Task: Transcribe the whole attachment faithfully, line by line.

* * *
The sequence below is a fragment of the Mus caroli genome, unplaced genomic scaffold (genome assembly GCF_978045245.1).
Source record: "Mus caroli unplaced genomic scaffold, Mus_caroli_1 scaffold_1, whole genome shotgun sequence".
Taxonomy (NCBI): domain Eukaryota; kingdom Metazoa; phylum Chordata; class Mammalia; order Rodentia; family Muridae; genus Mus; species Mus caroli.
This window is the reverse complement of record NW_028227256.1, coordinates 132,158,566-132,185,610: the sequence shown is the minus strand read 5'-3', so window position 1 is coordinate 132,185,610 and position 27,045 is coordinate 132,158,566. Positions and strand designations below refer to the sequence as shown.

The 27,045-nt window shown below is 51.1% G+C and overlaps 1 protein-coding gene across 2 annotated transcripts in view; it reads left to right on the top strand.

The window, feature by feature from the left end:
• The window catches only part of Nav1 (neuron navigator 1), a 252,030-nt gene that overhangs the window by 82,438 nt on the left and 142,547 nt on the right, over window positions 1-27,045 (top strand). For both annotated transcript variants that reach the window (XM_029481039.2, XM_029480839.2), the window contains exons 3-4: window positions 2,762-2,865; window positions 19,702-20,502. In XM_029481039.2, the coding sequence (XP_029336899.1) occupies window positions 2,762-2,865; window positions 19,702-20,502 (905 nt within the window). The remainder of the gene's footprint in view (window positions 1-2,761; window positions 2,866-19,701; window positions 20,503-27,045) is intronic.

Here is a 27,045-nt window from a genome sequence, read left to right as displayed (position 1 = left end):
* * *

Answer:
The sequence below is a fragment of the Mus caroli genome, unplaced genomic scaffold (genome assembly GCF_978045245.1).
Source record: "Mus caroli unplaced genomic scaffold, Mus_caroli_1 scaffold_1, whole genome shotgun sequence".
Taxonomy (NCBI): domain Eukaryota; kingdom Metazoa; phylum Chordata; class Mammalia; order Rodentia; family Muridae; genus Mus; species Mus caroli.
This window is the reverse complement of record NW_028227256.1, coordinates 132,158,566-132,185,610: the sequence shown is the minus strand read 5'-3', so window position 1 is coordinate 132,185,610 and position 27,045 is coordinate 132,158,566. Positions and strand designations below refer to the sequence as shown.

The 27,045-nt window shown below is 51.1% G+C and overlaps 1 protein-coding gene across 2 annotated transcripts in view; it reads left to right on the top strand.

The window, feature by feature from the left end:
• The window catches only part of Nav1 (neuron navigator 1), a 252,030-nt gene that overhangs the window by 82,438 nt on the left and 142,547 nt on the right, over window positions 1-27,045 (top strand). For both annotated transcript variants that reach the window (XM_029481039.2, XM_029480839.2), the window contains exons 3-4: window positions 2,762-2,865; window positions 19,702-20,502. In XM_029481039.2, the coding sequence (XP_029336899.1) occupies window positions 2,762-2,865; window positions 19,702-20,502 (905 nt within the window). The remainder of the gene's footprint in view (window positions 1-2,761; window positions 2,866-19,701; window positions 20,503-27,045) is intronic.

Here is a 27,045-nt window from a genome sequence, read left to right as displayed (position 1 = left end):